What good is 4GB of RAM if your smartphone can’t properly hold five apps in the background? That’s the question of concern in online discussions about the multitasking performance of Samsung’s newest smartphones, the Galaxy Note 5 and S6 Edge+.
Videos are making the rounds in various online outlets showing how aggressively Samsung’s latest phones kill background tasks, an approach that seems to render the copious RAM near useless. When about five apps are opened and exited (by way of hitting the home button) in succession on the Galaxy Note 5 and S6 Edge+ then opened again in the same order, each app reloads (or “reflows”), requiring the user to wait longer than they would on other smartphones with less RAM. Video evidence of this occurrence is doing no favors for Samsung’s TouchWiz, which is already a four-letter word in many Android circles.
Related: Samsung Galaxy Note 5 review
One example of this was shared by YouTube user DroidModderX ROOT Master, who recorded a speed test pitting the Galaxy Note 5 against the LG G4. The video shows that while the Note 5 won the first lap of opening apps, it struggled mightily in the second lap of reopening each app. After both laps, it finished four seconds after the G4, which has 3GB of RAM.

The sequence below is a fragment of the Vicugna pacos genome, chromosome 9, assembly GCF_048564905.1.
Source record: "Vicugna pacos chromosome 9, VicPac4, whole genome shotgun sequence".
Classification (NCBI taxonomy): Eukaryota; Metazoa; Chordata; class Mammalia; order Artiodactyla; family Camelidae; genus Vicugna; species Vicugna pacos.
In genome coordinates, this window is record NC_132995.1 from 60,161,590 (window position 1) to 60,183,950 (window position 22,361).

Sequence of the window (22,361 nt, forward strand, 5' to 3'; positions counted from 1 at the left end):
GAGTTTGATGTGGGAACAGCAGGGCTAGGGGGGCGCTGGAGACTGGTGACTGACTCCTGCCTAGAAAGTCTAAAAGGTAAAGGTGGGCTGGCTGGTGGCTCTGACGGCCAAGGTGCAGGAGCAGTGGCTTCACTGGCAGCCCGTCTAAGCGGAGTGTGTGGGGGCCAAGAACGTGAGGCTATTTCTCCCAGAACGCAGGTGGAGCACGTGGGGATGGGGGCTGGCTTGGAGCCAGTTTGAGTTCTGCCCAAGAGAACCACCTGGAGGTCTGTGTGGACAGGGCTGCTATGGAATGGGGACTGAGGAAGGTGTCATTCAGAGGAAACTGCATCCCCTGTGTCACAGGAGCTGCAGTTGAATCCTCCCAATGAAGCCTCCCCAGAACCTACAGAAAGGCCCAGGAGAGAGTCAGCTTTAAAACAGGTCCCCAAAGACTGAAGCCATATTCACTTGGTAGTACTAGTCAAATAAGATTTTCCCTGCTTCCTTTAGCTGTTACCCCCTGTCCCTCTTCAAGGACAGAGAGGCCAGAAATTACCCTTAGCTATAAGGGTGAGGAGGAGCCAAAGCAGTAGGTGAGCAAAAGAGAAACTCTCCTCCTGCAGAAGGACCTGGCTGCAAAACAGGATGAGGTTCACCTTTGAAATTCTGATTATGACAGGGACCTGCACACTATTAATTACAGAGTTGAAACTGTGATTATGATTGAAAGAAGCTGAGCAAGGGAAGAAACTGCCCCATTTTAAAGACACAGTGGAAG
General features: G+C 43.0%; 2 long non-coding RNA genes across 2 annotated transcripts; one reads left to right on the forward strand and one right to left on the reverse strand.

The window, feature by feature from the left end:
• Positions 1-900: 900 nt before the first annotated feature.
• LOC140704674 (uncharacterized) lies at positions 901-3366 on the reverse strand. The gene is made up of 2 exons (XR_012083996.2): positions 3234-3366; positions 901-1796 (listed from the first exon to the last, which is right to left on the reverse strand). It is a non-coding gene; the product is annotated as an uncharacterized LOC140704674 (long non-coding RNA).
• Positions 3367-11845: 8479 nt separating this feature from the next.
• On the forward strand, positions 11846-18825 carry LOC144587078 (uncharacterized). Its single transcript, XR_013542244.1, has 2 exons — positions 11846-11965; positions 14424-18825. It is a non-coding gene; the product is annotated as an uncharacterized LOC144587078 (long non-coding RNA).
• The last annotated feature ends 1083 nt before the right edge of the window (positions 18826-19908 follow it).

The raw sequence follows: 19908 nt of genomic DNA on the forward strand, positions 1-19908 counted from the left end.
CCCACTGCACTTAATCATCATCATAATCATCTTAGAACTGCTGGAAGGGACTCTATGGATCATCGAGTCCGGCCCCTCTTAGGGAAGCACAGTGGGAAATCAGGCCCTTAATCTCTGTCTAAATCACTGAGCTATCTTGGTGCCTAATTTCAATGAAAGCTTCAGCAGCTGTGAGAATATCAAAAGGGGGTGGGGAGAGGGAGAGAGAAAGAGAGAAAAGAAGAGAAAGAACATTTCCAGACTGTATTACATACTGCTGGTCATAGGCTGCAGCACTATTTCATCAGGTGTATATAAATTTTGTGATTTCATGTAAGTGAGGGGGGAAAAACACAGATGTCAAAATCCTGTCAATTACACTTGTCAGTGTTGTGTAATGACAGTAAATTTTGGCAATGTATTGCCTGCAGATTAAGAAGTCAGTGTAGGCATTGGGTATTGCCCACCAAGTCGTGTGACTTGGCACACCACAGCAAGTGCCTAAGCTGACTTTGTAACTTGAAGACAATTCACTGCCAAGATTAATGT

Another speed test posted by PhoneBuff pitted the Galaxy Note 5 against the OnePlus Two (4GB of RAM) and the G4. Again, the Note 5 blazed through the first lap but finished just one second ahead of the G4 after the second lap.
The Galaxy S6 Edge+ has the same problem with reloading apps, as shown in a video from Android Police, which notes that the reflow issue was reproducible on their S6 Edge+ and Note 5 review units.
“Essentially, if you run an app on the S6 Edge+ or Note 5, then subsequently open four or five other apps in the meantime, going back to that first app almost invariably results in a full “reflow” of the application — meaning longer load times and more data usage,” according to Android Police, which used the Nexus 6 for comparison.
The reason for the reflow issue is a mystery for now. Unless Samsung can promise a future fix for the issue, multitasking will be a bugaboo that may scare away potential buyers of the Note 5 and S6 Edge+.